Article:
* If you would like to check out some options, feel free to visit out site or stop by, we carry a a variety of Stainless Brew Pots that start at $27.99

BeerSmith on Head Retention

June 10th, 2014

BeerSmith Home Brewing News

Enhancing Beer Head Retention

An important characteristic in homebrewed beers is the ability of the beer to retain a nice foamy head for a long period of time. Commercial brewers go to great lengths to improve head retention by a variety of additives. However homebrewers also have access to ingredients and additives that can help your foam last until the last drop.

Note that enhancing head retention is closely related to enhancing the body of the beer. Foam is the result of CO2 bubbles rising through the beer. These bubbles attach themselves to substances in the beer and form a skin around the bubble. Obviously the more CO2, the more bubbles, but the goal of the brewer is not bubbles but stability of the head. As foam collapeses, evaporating bubbles tend to solidify the beer near the surface, allowing more beer to be poured with less foaming after a few minutes have passed.

Head stability depends on the presence of substances with low surface tension in the beer which can form stable elastic bubbles. The two primary contributors to head retention are certain high molecular weight proteins and isohumulones (alpha acids from hops). Therefore beers with more proteins that are highly hopped will have higher head retention.

Methods for Improving Head Retention

We will explore the following possibilities:

The use of body and head enhancing malts such as crystal, wheat, or carafoam
The altering of the mash schedule to enhance head retaining proteins
The use of heading agents – additives that enhance head retention
Addition of high alpha hops – which will increase bitterness, but also increas isohumulones that enhance head retention
Limiting the use of household soaps on drinking glasses and homebrew equipment
The use of a nitrogen and CO2 mix for carbonation and serving
The shape of the glass used to serve the beer
Head Enhancing Malts

The inclusion of proteins and dextrines enhance the body and head retention of finished beer. Unfortunately when used to excess, proteins and dextrines can interact with tannins and reduce clarity and promote cloudiness, so a proper balance must be struck. Crystal malts to include the light Carapils and Carafoam, and caramel malts.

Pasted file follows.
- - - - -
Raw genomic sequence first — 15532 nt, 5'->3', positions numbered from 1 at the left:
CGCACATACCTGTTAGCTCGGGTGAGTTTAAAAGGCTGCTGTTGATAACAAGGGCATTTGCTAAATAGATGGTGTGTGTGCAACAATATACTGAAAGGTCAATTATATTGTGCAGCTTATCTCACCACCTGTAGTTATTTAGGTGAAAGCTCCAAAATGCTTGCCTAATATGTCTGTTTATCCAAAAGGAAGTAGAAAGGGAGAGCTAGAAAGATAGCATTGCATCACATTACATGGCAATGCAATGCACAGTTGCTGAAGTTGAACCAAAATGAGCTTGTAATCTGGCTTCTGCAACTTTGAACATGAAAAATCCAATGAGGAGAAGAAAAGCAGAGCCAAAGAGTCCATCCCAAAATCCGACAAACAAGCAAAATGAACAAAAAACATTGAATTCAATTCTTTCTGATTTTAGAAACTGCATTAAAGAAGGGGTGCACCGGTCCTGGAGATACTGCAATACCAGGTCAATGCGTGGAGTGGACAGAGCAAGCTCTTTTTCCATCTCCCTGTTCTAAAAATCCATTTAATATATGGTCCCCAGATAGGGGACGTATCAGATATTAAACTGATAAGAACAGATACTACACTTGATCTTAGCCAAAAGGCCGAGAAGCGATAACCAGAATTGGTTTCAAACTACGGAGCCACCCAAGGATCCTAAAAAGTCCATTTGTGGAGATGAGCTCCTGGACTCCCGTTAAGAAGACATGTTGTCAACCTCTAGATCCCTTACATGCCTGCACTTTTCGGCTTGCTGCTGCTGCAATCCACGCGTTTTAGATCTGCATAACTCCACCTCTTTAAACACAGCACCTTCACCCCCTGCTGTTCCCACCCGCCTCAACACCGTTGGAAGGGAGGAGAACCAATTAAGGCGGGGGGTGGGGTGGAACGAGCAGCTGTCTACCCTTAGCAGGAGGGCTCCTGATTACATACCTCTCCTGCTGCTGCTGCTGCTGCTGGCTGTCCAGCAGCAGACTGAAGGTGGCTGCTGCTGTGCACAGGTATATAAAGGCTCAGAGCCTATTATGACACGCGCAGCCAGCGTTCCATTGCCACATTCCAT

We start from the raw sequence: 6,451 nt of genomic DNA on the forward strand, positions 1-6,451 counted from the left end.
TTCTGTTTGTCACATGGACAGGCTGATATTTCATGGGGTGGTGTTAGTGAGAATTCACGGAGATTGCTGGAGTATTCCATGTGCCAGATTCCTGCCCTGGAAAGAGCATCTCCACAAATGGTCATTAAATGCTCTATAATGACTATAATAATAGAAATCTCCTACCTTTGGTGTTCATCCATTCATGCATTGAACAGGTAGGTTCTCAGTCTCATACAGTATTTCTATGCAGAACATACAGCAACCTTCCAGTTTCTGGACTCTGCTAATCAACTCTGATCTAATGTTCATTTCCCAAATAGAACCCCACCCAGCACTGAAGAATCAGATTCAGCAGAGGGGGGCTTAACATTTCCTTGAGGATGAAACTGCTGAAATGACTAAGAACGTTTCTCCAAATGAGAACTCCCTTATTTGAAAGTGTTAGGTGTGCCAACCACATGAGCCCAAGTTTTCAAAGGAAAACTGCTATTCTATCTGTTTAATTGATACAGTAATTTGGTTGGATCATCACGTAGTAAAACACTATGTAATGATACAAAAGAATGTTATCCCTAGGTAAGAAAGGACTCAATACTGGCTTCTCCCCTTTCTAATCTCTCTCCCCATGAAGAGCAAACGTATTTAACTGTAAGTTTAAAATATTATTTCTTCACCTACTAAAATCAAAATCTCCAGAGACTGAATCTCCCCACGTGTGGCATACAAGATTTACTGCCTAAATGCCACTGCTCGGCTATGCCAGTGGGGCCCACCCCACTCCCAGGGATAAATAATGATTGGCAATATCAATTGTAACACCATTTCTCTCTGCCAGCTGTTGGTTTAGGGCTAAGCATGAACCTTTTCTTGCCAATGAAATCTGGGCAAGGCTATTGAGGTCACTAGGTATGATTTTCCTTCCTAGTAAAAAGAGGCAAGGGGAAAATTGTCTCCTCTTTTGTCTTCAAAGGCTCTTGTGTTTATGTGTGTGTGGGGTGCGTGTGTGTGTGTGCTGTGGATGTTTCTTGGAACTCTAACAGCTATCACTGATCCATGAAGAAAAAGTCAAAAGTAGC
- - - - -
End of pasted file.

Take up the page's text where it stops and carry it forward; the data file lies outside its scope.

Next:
These are the most common body and foam enhancing additives that enhance head retention primarily by adding dextrines and other complex proteins. The overuse of such malts can result in proteins reacting with tannins to create a chill haze. Similarly, other grains high in protein such as flaked barley and wheat can be used to enhance head retention, though again at the cost of clarity.

Mashing Schedule

Since head retention depends on the level of high molecular weight proteins, any step in the mash that breaks down proteins is undesirable. For example, a protein rest in the 50-60 C (122-140 F) range would not be desirable. To improve head retention you would generally favor a full bodied, higher temperature mash, with main conversion in the 158 F (70 C) range, and avoid intermediate protein rests.

Heading Agents

Homebrew shops sell a variety of additives, usually under the generic title heading agent. Some are intended to be added at bottling time, while others need to be added at the end of the boil. Follow the instructions included with the agent to determine what is required. Many heading agents are derived from an enzyme called pepsin that is derived from pork.

Other popular heading agents include iron salts, gums, and alginates. All heading agents will alter the flavor of the beer, in general making the character softer. In general, heading agents are not necessary for homebrews that are made from 100% malted barley and wheat. Heading agents are more commonly used in commercial beers that have high rice and corn content, lacking the necessary proteins of an all-malt beer.